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Drug Crimes

Criminal Defense for Your Virginia Drug Charges

If you have been charged with a drug offense you are not alone, they are some of the most common criminal charges in Virginia. That being said, they are also some of the most legally complex cases criminal defense attorneys face. Many involve unlawful arrests, searches, seizures and other tough issues such as racial bias

Our Virginia defense attorneys have represented clients facing a multitude of types of drug related charges. C&M Law has years of experience fighting everything from cross country multimillion dollar RICO drug trafficking cases, to simple possession of a controlled substance. We are invested in providing our clients with the best defense possible. Book a consultation today to discuss your case

Drug Crimes in Virginia

Crimes involving drug possession are covered by Virginia Code Section 18.2-250. This code makes it illegal to possess a controlled substance without a valid prescription from a medical practitioner. The charge and associated penalties will vary depending on the type of drug found in your possession, which determines the Schedule the drug is classified under, in addition to the quantity of the drug found.

The different drug Schedules and their corresponding penalties:  

  • Schedule I or II – Class 5 felony

  • Schedule III – Class 1 misdemeanor

  • Schedule IV – Class 2 misdemeanor

  • Schedule V – Class 3 misdemeanor

  • Schedule VI – Class 4 misdemeanor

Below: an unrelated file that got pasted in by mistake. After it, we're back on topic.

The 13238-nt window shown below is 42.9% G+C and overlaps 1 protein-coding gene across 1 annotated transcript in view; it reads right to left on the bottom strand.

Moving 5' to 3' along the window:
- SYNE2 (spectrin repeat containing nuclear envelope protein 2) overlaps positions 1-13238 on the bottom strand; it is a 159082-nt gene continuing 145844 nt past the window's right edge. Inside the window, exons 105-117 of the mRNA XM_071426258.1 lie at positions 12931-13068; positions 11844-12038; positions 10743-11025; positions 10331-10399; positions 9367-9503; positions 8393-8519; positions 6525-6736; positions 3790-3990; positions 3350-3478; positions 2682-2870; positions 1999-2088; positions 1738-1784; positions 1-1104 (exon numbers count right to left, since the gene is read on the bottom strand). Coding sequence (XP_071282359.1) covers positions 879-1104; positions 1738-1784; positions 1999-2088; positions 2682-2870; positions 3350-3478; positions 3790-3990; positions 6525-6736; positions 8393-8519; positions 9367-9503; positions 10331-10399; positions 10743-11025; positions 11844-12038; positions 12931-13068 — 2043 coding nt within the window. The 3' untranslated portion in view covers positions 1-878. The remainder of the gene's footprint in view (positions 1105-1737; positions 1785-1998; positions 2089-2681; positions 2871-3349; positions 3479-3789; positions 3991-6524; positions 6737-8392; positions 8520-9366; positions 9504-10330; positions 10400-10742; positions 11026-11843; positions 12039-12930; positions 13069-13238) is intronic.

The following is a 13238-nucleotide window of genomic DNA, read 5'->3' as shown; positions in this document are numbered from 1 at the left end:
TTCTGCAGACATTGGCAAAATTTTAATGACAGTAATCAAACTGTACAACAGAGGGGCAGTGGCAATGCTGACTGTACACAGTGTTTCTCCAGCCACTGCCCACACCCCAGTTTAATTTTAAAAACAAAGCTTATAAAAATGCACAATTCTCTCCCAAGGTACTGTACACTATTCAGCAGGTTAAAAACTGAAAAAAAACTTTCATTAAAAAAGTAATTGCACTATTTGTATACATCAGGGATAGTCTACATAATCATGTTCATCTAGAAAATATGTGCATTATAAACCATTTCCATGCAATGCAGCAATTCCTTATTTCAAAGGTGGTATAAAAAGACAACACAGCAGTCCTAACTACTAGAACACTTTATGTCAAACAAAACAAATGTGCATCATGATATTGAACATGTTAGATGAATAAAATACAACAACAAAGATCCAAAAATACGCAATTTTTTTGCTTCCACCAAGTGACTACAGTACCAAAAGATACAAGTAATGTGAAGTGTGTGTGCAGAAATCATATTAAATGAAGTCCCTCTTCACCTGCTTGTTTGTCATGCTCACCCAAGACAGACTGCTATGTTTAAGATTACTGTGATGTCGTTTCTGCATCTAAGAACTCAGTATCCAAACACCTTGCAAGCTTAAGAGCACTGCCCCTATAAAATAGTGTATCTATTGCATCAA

The penalties for each are found in Virginia Code Sections 18.2-10 and 18.2-11.

  • A Class 5 felony is punishable by 1 to 10 years in jail and/or a fine of up to $2,500.
  • A Class 1 misdemeanor is punishable by up to 12 months in jail and/or a fine up to $2,500.
  • A Class 2 misdemeanor is punishable by up to 6 months in jail and/or a fine up to $1,000. 
  • A Class 3 misdemeanor is punishable by a fine up to $500.
  • Class 4 misdemeanor is punishable by a fine up to $250.  

Drug Schedules and Their Regulations 

So what is a controlled substance and how do you know what schedule of drug yours falls into? The federal government defines a controlled substance as any of the substances listed in the schedules of the Controlled Substances Act Title 21 of the United States Code (USC). There are five different schedules of drugs which are categorized based on their addictive potential and if the substance has been determined by the federal government to have any medicinal use.  

  • Schedule I –  Substances falling under this category have been found by the federal government to have no accepted medical use. They have been determined unsafe, and possess a high potential for abuse, and are not available for use even with a prescription.
      • Examples include: heroin, LSD, peyote, ecstasy, and even marijuana.